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Five Tips for Hiring an Interior Designer or Decorator

Learn how to ensure you’re hiring the right person to create an absolutely fabulous home.

Interior Designer consultation in designer's office.
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Are you moving to a new home or just itching for an upgrade to your existing one? To create a more luxurious living environment, professional help can bring your vision to life, potentially increasing your home’s value in the process. These tips ensure you hire the right person for the job you have in mind.

1. Know your goals: Do you need an interior decorator or designer?

Does your vision include major remodeling to all or part of your home? Things like designing a new kitchen layout, tearing down walls, or moving existing plumbing? That’s a job for an interior designer because as their title suggests, they design interior spaces to make them more functionally and aesthetically appealing.typically do some interior decorating, too, i.e., choosing furniture, accessories, window treatments and lighting to complement and complete the structural design.

An interior designer works closely with a general , which can be someone you choose or someone the designer recommends. Between the designer and the contractor, they coordinate subcontractors like plumbers, electricians and painters for you. Sometimes they also work with architects, typically when a blueprint is required for a building permit or you’re adding more square footage that involves exterior design work (something interior designers don’t cover).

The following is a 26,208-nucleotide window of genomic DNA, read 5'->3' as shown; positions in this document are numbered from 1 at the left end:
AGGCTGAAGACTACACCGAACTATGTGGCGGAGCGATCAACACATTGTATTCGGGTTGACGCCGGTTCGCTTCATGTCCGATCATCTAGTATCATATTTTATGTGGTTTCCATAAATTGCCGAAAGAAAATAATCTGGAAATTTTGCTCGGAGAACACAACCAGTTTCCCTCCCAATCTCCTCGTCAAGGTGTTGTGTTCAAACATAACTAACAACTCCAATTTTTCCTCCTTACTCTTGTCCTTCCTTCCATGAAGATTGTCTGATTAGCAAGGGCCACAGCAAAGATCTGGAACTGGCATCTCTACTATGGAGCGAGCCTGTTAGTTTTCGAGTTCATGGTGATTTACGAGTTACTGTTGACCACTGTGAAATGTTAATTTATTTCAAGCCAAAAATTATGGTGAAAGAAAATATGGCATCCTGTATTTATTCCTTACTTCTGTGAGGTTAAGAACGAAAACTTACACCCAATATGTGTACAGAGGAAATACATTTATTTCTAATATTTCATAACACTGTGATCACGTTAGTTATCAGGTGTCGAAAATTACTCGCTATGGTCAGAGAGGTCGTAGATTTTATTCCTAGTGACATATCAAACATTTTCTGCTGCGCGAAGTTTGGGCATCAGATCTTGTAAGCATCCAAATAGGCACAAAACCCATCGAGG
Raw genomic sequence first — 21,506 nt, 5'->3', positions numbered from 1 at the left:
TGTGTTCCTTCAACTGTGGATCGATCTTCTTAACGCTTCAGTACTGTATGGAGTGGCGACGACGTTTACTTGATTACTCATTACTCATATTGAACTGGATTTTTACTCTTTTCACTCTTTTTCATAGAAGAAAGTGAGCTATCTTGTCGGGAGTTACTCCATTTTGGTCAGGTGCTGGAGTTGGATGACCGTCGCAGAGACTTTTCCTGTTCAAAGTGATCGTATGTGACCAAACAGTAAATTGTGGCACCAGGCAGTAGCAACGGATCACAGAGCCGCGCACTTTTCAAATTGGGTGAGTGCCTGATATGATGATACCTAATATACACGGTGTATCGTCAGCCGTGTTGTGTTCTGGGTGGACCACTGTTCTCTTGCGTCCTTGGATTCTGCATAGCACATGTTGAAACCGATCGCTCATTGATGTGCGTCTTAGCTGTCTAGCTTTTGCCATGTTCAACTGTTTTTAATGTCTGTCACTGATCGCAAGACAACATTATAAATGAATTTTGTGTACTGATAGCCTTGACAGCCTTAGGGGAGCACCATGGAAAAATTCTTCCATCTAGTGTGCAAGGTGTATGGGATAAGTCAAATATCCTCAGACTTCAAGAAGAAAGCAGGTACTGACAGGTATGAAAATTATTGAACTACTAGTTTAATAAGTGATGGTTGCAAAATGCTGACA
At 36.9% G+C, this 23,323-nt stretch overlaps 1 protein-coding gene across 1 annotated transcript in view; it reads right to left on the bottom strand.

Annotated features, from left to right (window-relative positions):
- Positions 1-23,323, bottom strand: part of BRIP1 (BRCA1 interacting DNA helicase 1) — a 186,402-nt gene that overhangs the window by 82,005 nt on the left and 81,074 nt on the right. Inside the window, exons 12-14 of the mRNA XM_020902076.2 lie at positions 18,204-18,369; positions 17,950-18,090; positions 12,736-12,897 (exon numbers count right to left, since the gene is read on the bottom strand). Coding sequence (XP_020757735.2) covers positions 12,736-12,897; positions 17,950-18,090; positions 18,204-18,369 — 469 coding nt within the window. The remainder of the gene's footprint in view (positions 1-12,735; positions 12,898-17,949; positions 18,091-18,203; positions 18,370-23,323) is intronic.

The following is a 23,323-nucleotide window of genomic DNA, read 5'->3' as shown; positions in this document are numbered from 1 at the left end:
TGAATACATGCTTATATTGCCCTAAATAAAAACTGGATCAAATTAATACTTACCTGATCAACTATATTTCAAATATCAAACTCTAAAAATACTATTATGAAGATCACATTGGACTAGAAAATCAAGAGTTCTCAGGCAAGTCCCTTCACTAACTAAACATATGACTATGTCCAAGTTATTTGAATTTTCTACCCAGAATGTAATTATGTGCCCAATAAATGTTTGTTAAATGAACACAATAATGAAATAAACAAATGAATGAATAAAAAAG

If your vision is purely aesthetic in nature, meaning you’re looking for a new color scheme, a distinctive style and complementary furnishings for all or part of your home, an interior decorator can help you as long as no structural changes are involved.

The education and qualifications needed to be an interior designer differ from those of an interior decorator. Designers typically earn a college degree in their field. After that, many states require that they take the National Council for Interior Design Qualification (NCIDQ) exam to be certified. This ensures they understand the building codes and regulatory requirements that must be followed.

No such formal education or state certification requirements exist for interior decorators. However, some decorators choose to take courses from and get certified by Certified Interior Decorators International (C.I.D.) to prove their abilities.

Whether your goals call for an interior decorator or designer, the rest of our tips apply to both.

2. Know yourself.

Depending on the extent of your interior design or decorating project, you’ll likely spend a significant amount of time with the professional you hire. Therefore, consider the types of personalities you find easiest to work with for the best results. Which do you respond to more positively?

  • Professionals with overtly take-charge approaches or more subtle ones
  • Talkative people or quieter sorts
  • Someone to lead you or someone to follow your lead

Reflect on the relationships and outcomes of past home projects with contractors or other professionals to pinpoint your preferences.

3. Speak with your circle and check with other pros.

Next, ask family members, friends, neighbors and even work colleagues whose opinions you trust and whose style you appreciate to provide names of professionals they’d recommend. In addition to getting contact information, gather details about the project they completed for the one recommending them, such as the following:

  • What type of project was it?
  • How long did it take?